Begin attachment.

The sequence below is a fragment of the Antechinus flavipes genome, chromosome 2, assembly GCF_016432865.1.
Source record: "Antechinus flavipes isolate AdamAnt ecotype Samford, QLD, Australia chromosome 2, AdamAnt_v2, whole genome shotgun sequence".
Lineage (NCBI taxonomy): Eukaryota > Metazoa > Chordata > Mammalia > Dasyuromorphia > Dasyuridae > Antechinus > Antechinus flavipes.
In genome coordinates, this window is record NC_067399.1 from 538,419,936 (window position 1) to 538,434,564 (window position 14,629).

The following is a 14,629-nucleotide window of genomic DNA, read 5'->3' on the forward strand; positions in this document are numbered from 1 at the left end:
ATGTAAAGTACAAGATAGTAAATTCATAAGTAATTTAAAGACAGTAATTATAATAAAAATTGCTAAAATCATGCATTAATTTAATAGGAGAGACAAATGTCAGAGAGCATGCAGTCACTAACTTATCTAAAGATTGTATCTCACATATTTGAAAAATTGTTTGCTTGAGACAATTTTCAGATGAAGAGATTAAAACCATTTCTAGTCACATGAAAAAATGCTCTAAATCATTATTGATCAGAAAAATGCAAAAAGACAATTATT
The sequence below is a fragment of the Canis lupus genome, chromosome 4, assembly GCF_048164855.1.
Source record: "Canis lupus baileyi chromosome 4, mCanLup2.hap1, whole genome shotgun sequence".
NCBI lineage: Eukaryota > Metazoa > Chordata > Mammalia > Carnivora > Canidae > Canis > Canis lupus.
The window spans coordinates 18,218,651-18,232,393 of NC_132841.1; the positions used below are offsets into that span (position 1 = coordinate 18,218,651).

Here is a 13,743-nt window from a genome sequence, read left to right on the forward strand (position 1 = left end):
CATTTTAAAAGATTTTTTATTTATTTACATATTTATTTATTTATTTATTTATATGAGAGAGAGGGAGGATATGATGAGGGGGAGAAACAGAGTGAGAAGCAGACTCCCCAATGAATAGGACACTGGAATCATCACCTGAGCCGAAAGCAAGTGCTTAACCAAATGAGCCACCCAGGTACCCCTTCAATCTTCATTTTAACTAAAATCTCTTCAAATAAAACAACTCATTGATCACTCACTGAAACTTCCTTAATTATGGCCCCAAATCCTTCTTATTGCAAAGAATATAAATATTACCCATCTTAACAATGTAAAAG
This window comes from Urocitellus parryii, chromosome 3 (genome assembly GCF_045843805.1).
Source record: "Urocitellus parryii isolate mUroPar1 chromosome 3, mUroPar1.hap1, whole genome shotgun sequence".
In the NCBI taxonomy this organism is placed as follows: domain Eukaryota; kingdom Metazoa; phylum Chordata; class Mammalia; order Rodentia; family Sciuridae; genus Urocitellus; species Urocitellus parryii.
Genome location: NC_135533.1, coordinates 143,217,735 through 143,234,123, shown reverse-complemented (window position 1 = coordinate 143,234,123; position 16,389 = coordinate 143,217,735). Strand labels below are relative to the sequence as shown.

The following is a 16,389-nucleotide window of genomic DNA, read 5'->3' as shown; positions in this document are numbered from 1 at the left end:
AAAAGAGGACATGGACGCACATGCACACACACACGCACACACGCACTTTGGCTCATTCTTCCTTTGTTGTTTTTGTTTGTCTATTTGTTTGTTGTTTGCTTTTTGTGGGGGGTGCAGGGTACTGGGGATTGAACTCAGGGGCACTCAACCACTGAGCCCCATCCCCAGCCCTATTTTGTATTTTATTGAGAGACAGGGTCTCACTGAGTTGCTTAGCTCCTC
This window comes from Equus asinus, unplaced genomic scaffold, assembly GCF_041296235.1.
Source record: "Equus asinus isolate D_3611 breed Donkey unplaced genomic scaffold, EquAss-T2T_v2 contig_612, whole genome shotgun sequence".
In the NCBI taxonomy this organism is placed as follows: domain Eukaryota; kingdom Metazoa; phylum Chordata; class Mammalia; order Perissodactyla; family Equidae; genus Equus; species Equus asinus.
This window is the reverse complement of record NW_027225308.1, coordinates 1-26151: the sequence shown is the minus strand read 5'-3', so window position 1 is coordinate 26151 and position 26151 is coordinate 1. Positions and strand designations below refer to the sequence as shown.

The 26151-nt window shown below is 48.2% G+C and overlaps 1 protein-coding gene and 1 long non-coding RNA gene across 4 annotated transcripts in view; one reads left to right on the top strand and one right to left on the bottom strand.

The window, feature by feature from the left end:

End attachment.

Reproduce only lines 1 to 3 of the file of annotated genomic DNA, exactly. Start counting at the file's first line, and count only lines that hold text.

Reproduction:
The sequence below is a fragment of the Antechinus flavipes genome, chromosome 2, assembly GCF_016432865.1.
Source record: "Antechinus flavipes isolate AdamAnt ecotype Samford, QLD, Australia chromosome 2, AdamAnt_v2, whole genome shotgun sequence".
Lineage (NCBI taxonomy): Eukaryota > Metazoa > Chordata > Mammalia > Dasyuromorphia > Dasyuridae > Antechinus > Antechinus flavipes.